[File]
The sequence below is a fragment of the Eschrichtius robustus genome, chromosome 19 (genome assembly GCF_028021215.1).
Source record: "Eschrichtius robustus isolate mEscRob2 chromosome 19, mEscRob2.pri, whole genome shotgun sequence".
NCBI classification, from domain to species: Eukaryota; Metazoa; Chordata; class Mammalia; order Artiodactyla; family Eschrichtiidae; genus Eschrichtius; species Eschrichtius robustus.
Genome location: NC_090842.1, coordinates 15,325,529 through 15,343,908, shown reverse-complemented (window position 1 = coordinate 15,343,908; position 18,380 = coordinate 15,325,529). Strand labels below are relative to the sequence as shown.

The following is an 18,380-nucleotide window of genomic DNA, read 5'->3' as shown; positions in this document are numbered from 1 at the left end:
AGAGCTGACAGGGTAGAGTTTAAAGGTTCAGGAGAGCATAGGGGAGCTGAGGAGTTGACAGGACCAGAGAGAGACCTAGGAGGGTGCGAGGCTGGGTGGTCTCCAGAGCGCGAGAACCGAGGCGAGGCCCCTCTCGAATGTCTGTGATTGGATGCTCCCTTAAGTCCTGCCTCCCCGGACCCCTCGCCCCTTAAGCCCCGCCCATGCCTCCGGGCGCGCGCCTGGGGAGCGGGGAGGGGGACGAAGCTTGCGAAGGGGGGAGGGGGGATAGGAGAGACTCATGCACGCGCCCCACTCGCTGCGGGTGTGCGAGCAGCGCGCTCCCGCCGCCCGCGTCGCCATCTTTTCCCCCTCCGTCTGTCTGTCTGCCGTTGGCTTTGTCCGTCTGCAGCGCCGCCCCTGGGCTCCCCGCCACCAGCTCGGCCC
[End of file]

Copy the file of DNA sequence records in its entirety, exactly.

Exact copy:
The sequence below is a fragment of the Eschrichtius robustus genome, chromosome 19 (genome assembly GCF_028021215.1).
Source record: "Eschrichtius robustus isolate mEscRob2 chromosome 19, mEscRob2.pri, whole genome shotgun sequence".
NCBI classification, from domain to species: Eukaryota; Metazoa; Chordata; class Mammalia; order Artiodactyla; family Eschrichtiidae; genus Eschrichtius; species Eschrichtius robustus.
Genome location: NC_090842.1, coordinates 15,325,529 through 15,343,908, shown reverse-complemented (window position 1 = coordinate 15,343,908; position 18,380 = coordinate 15,325,529). Strand labels below are relative to the sequence as shown.

The following is an 18,380-nucleotide window of genomic DNA, read 5'->3' as shown; positions in this document are numbered from 1 at the left end:
AGAGCTGACAGGGTAGAGTTTAAAGGTTCAGGAGAGCATAGGGGAGCTGAGGAGTTGACAGGACCAGAGAGAGACCTAGGAGGGTGCGAGGCTGGGTGGTCTCCAGAGCGCGAGAACCGAGGCGAGGCCCCTCTCGAATGTCTGTGATTGGATGCTCCCTTAAGTCCTGCCTCCCCGGACCCCTCGCCCCTTAAGCCCCGCCCATGCCTCCGGGCGCGCGCCTGGGGAGCGGGGAGGGGGACGAAGCTTGCGAAGGGGGGAGGGGGGATAGGAGAGACTCATGCACGCGCCCCACTCGCTGCGGGTGTGCGAGCAGCGCGCTCCCGCCGCCCGCGTCGCCATCTTTTCCCCCTCCGTCTGTCTGTCTGCCGTTGGCTTTGTCCGTCTGCAGCGCCGCCCCTGGGCTCCCCGCCACCAGCTCGGCCC